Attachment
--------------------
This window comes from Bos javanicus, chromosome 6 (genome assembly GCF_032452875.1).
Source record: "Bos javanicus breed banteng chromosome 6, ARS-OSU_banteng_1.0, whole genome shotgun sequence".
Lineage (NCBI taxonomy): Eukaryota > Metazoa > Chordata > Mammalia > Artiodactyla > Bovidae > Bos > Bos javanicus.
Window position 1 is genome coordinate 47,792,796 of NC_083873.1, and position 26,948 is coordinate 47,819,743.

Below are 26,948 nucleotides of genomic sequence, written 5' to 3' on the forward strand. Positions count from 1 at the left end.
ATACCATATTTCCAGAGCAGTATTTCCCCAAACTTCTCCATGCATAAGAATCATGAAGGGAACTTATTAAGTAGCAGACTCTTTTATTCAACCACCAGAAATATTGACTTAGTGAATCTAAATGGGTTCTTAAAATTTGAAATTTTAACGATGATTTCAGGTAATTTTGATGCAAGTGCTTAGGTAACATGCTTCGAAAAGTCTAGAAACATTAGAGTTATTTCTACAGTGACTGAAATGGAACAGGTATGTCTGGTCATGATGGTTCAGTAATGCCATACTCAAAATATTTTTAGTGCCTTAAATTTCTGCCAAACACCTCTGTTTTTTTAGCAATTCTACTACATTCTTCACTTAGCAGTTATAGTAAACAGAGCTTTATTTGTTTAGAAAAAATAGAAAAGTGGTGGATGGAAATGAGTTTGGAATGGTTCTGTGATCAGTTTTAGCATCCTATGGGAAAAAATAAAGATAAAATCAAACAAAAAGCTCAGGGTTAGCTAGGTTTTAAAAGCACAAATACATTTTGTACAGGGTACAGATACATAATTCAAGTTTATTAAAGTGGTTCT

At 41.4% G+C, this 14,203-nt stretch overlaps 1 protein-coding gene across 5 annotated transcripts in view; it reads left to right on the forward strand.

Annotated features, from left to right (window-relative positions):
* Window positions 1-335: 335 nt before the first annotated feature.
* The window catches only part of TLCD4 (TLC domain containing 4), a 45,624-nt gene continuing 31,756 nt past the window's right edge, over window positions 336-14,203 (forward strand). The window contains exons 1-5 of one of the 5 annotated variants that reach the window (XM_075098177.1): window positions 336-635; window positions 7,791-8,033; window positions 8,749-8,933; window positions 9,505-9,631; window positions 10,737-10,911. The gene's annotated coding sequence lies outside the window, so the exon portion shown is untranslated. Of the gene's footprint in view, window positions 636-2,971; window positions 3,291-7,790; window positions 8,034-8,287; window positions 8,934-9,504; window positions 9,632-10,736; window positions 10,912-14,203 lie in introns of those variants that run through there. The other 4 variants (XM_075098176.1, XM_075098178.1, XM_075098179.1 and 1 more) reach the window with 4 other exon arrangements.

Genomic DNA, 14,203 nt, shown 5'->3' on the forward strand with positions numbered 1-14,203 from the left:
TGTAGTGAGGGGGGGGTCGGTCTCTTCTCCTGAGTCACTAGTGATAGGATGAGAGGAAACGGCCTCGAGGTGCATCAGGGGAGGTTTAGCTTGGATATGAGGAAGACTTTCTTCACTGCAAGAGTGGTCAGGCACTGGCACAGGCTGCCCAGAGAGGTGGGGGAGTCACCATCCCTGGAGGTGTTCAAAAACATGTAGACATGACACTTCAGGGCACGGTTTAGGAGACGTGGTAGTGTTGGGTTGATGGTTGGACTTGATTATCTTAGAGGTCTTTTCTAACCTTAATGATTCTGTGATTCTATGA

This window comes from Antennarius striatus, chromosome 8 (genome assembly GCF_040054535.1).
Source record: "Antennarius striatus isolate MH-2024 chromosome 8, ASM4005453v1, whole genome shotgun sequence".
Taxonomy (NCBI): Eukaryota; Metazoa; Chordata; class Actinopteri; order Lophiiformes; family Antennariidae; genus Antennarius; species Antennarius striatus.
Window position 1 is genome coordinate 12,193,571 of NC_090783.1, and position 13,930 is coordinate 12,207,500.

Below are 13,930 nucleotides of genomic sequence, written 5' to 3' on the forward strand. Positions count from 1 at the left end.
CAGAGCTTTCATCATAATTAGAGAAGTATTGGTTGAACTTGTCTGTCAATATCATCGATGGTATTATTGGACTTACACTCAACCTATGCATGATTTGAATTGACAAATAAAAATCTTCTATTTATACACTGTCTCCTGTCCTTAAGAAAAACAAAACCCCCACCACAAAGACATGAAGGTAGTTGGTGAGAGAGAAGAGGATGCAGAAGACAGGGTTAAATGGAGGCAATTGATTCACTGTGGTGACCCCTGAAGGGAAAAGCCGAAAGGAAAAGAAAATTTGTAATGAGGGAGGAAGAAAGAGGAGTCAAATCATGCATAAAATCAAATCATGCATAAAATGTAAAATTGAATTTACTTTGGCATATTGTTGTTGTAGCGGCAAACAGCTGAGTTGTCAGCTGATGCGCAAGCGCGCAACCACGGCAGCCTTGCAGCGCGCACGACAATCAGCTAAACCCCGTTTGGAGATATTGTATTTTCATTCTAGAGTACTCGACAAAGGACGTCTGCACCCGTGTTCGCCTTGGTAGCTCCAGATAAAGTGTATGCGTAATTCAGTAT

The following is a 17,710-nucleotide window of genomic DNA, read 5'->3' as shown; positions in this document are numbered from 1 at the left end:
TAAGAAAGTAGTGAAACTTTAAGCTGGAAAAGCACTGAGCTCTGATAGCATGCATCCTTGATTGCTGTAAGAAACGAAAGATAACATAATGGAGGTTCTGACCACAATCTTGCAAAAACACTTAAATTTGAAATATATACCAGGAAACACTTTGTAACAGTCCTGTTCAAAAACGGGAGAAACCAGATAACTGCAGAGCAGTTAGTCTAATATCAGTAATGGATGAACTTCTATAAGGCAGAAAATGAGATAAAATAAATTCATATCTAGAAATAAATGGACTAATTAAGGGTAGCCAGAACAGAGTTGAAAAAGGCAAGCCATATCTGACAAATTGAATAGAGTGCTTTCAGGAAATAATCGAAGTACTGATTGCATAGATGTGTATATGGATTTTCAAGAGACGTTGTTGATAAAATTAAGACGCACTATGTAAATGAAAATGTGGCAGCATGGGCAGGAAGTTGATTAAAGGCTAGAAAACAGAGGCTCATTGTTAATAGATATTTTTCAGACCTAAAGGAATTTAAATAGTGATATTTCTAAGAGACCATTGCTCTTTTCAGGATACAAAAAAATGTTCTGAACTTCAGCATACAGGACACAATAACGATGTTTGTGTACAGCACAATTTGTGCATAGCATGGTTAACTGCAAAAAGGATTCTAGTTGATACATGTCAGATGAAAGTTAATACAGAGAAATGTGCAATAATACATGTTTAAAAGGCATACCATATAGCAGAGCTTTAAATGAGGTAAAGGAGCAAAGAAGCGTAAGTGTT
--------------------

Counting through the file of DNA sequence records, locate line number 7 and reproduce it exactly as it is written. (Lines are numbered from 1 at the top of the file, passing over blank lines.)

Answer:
At 41.4% G+C, this 14,203-nt stretch overlaps 1 protein-coding gene across 5 annotated transcripts in view; it reads left to right on the forward strand.